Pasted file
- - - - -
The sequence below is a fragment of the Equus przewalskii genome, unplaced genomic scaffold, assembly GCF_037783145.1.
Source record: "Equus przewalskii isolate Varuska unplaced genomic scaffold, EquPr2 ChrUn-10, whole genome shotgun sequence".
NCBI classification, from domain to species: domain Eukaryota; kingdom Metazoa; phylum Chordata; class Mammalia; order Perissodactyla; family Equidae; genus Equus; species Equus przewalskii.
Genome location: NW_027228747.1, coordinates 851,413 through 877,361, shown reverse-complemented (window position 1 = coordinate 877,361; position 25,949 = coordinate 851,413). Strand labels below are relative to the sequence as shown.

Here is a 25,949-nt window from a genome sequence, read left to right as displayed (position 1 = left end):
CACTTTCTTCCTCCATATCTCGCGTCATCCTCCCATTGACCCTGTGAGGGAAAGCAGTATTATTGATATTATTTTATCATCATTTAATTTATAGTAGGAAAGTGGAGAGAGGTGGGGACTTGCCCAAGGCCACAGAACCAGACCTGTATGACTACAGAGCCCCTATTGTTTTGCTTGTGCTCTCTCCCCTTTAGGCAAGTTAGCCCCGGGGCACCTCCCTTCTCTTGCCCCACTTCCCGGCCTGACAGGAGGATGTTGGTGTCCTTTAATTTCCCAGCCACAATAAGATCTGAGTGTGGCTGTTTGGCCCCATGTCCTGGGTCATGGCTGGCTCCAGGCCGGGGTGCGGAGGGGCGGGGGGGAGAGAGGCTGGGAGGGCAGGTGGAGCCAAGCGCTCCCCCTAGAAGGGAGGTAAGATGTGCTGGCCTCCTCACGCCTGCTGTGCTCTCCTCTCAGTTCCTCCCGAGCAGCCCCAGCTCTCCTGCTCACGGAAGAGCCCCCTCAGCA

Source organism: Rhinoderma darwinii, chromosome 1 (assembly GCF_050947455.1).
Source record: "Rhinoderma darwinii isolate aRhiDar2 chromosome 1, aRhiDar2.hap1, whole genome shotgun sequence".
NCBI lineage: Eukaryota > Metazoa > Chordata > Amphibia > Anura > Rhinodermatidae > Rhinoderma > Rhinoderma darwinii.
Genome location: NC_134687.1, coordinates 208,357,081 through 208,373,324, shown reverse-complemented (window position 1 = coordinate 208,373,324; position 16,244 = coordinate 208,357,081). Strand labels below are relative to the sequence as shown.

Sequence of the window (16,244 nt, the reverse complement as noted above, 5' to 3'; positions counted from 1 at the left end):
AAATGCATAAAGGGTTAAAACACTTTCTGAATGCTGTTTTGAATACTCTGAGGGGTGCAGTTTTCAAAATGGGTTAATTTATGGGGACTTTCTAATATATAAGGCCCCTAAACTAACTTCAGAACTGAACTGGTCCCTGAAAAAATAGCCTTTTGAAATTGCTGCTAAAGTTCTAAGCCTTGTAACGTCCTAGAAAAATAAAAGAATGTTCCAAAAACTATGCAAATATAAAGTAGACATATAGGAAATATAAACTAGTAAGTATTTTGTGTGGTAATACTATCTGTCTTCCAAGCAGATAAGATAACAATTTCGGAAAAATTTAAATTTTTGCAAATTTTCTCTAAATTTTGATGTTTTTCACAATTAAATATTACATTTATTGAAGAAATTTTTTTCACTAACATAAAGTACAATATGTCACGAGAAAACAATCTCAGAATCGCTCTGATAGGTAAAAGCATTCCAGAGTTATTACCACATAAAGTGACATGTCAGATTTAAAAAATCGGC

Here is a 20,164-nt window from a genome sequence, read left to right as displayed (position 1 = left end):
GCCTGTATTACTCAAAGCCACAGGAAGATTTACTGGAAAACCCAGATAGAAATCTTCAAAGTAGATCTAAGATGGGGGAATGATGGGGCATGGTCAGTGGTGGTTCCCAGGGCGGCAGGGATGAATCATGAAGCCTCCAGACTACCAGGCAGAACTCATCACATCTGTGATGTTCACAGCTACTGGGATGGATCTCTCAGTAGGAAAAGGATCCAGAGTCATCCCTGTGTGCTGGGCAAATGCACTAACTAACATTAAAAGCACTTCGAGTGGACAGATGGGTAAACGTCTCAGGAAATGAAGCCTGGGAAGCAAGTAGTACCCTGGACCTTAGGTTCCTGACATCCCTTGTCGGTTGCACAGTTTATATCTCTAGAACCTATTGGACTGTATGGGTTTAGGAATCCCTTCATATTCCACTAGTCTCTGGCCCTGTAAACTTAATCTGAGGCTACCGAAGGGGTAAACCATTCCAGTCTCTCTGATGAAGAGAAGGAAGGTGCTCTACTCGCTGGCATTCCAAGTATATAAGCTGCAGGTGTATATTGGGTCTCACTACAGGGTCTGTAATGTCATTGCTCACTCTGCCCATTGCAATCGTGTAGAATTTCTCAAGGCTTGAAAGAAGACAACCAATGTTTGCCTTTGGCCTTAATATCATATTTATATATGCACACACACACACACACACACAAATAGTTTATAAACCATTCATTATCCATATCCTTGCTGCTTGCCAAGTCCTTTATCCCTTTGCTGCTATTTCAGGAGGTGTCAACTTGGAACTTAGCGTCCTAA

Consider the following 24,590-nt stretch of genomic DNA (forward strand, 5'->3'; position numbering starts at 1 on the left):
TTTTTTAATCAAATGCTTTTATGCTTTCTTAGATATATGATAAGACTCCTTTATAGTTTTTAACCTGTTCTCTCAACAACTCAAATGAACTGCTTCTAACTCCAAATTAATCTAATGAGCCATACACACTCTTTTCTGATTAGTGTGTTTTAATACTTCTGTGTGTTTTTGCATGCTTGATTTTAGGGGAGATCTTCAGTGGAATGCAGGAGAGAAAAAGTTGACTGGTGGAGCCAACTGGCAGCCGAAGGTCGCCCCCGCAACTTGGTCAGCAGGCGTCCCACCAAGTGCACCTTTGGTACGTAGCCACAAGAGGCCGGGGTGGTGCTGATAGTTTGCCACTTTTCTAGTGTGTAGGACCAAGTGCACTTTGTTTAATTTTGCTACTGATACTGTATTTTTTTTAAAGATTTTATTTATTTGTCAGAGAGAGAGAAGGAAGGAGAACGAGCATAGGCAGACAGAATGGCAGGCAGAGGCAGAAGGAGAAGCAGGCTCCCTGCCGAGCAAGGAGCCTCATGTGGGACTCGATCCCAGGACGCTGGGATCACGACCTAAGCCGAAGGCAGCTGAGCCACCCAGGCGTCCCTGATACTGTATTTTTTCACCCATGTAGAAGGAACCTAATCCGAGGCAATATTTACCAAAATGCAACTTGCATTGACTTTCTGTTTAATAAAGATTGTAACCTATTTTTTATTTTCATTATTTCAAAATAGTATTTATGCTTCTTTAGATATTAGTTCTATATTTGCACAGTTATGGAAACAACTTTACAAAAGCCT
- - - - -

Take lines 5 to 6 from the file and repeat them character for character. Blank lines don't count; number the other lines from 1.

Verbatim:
Here is a 25,949-nt window from a genome sequence, read left to right as displayed (position 1 = left end):
CACTTTCTTCCTCCATATCTCGCGTCATCCTCCCATTGACCCTGTGAGGGAAAGCAGTATTATTGATATTATTTTATCATCATTTAATTTATAGTAGGAAAGTGGAGAGAGGTGGGGACTTGCCCAAGGCCACAGAACCAGACCTGTATGACTACAGAGCCCCTATTGTTTTGCTTGTGCTCTCTCCCCTTTAGGCAAGTTAGCCCCGGGGCACCTCCCTTCTCTTGCCCCACTTCCCGGCCTGACAGGAGGATGTTGGTGTCCTTTAATTTCCCAGCCACAATAAGATCTGAGTGTGGCTGTTTGGCCCCATGTCCTGGGTCATGGCTGGCTCCAGGCCGGGGTGCGGAGGGGCGGGGGGGAGAGAGGCTGGGAGGGCAGGTGGAGCCAAGCGCTCCCCCTAGAAGGGAGGTAAGATGTGCTGGCCTCCTCACGCCTGCTGTGCTCTCCTCTCAGTTCCTCCCGAGCAGCCCCAGCTCTCCTGCTCACGGAAGAGCCCCCTCAGCA